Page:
Professor Gérard Roland (University of California, Berkeley), Visiting Professor at CERGE-EI, has been recently awarded the highest honor from the Czech Academy of Sciences. One of the most influential and successful European economists, admired among CERGE-EI community for his striking humbleness and inspiring thoughts, spoke with us about some of his recent works on China, but also about his first meeting with the co-founder of CERGE-EI, Professor Jan Svejnar.
- You have received the highest honor from the Czech Academy of Sciences – Honorary Medal De Scientia et Humanitate Optime Meritis. It was established to recognize eminent personalities for their contributions in the area of science and humanitarian ideas. How do you feel about it? Is there any particular thing you did in this area that you are proud of?
I am very proud to have received it and feel very honored. The research in the economics of transition, in which I have been engaged since the late 80s, was very important in terms of policy, but we knew very little when the whole process started because this transition from socialism to capitalism had never really happened, and because the process was so complex, involving changes at so many levels of society. I felt more lucky than proud that my research immediately got a lot of attention at the time. Researchers have their pride, of course, but mostly we feel humble, because we know that we know so little. One thing that struck me in the nineties, especially at the beginning of the transition, was how policy-makers knew so little, and their arrogance was often proportional to their ignorance.
- Could you tell us the beginning of the story between you and CERGE-EI? What brought you here?
I had met Jan Svejnar at the European Commission at a high level meeting on transition issues. Jan and I were the only economists who thought it was very important to do rigorous high level research in the economics of transition. In 1993 I was invited to the first CERGE-EI conference in the beautiful Schebek Palace. I sat on a policy panel and many people liked my intervention. A few years later, I was asked to be a member of the Executive and Supervisory Board on which I have been since 1996. I have been able to participate in all developments at CERGE-EI since then, and could see all the progress made by the institutions in those years, which makes me very optimistic, knowing where we came from.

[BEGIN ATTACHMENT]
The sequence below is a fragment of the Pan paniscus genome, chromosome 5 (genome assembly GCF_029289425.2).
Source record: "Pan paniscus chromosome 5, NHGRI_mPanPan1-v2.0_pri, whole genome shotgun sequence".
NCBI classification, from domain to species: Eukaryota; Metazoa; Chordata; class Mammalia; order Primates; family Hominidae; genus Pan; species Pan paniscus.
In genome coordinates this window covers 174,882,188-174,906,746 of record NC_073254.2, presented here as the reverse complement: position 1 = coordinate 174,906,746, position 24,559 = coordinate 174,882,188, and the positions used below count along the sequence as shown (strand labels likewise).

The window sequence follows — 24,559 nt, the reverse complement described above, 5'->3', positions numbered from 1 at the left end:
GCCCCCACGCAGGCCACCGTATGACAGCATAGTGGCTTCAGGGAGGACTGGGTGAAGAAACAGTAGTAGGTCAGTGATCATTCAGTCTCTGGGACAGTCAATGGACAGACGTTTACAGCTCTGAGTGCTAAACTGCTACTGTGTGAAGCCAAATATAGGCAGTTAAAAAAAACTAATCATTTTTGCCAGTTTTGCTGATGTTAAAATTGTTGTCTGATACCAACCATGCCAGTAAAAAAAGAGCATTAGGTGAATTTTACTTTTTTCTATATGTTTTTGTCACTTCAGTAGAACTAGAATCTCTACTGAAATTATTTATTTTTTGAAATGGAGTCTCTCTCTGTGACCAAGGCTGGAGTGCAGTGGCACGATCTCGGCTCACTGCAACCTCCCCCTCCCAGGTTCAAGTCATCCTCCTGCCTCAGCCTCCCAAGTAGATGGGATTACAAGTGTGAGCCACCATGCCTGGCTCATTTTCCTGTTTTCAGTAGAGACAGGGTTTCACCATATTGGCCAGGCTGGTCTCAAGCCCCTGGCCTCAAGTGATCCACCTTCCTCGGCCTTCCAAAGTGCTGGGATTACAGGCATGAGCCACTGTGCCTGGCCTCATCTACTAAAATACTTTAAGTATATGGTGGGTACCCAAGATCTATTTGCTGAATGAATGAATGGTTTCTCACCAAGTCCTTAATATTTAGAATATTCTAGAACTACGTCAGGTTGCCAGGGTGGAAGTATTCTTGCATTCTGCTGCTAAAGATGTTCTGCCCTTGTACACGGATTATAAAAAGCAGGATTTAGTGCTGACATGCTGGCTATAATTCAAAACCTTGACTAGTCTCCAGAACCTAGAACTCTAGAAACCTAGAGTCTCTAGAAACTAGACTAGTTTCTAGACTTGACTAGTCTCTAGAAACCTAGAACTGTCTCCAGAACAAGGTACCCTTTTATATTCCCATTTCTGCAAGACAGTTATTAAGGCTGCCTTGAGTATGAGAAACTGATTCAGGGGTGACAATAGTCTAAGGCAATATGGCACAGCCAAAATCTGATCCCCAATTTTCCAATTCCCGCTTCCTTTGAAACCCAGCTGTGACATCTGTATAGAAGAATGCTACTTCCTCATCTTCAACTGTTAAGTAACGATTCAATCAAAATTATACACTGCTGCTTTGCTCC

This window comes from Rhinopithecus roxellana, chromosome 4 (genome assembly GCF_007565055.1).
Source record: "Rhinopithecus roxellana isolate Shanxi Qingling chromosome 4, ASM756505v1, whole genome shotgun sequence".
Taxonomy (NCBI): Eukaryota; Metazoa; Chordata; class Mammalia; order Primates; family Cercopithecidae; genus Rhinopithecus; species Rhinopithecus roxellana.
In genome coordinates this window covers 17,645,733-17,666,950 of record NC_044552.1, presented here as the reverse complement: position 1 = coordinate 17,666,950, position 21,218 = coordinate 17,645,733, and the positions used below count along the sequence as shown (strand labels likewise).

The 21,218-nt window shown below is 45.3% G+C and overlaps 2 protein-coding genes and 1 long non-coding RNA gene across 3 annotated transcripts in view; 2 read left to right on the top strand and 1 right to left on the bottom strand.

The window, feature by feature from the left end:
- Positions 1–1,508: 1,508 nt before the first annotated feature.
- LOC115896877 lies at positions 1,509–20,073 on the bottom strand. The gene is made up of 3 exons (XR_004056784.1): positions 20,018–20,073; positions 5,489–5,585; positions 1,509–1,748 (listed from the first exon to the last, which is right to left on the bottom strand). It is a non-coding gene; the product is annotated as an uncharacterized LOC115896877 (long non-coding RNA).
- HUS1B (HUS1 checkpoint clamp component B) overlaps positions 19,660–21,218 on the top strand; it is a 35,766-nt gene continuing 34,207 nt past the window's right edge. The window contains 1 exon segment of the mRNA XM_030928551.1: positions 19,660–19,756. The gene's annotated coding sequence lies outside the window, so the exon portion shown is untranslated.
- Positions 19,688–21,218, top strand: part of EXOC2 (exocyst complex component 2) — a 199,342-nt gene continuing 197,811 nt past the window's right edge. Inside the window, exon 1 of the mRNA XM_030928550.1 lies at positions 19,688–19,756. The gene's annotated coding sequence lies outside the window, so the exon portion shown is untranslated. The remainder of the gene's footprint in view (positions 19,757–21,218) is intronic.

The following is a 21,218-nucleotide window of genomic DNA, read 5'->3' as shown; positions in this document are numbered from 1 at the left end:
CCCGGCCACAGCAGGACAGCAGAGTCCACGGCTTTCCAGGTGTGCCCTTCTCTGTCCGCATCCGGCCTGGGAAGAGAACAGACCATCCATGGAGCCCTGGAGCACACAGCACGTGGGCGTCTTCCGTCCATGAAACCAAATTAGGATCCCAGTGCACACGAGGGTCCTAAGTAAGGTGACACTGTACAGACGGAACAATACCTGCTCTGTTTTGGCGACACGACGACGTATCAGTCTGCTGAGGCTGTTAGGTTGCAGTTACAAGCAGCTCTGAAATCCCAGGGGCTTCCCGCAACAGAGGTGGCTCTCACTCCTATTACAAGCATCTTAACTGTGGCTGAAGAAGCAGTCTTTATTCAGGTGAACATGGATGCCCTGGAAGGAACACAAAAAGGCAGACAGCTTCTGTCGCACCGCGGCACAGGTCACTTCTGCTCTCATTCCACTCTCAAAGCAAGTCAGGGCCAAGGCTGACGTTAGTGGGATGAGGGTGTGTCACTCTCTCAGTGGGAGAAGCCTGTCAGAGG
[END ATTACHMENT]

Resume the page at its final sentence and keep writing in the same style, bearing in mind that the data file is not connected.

- Do you remember your first impression when you arrived in the Czech Republic? When was it? Could you mention the biggest differences you see between the Czech Republic then and now? Is there any special memory you would like to share?
Any first traveler to Prague cannot not be charmed by the old city center that was preserved from the destructions of WWII. One thing that struck me the first time I came: it was spring time and one could hear people playing the violin and music from their apartment windows. This made me feel this is a town where Mozart’s music is still alive and well. At the same time, going a bit in the suburbs of Prague felt at the time like the suburbs of Moscow, like Yugo-zapadnaja for example. I have been coming to Prague several times per year since the mid-nineties. It is striking how buildings have been cleaned and restored. Every year, there are new restaurants, new shops. One feels the economic progress. The only negative thing is the quality of the tourism. In the nineties, young people came to spend the spring and summer, and there was a clear bohemian feel. It smelt of freedom, the exquisite lightness and bewitching smell of freedom. Low cost airlines have brought a lot of tourist hordes who can be very noisy at night. I have rarely been outside of Prague though, and would love to see more.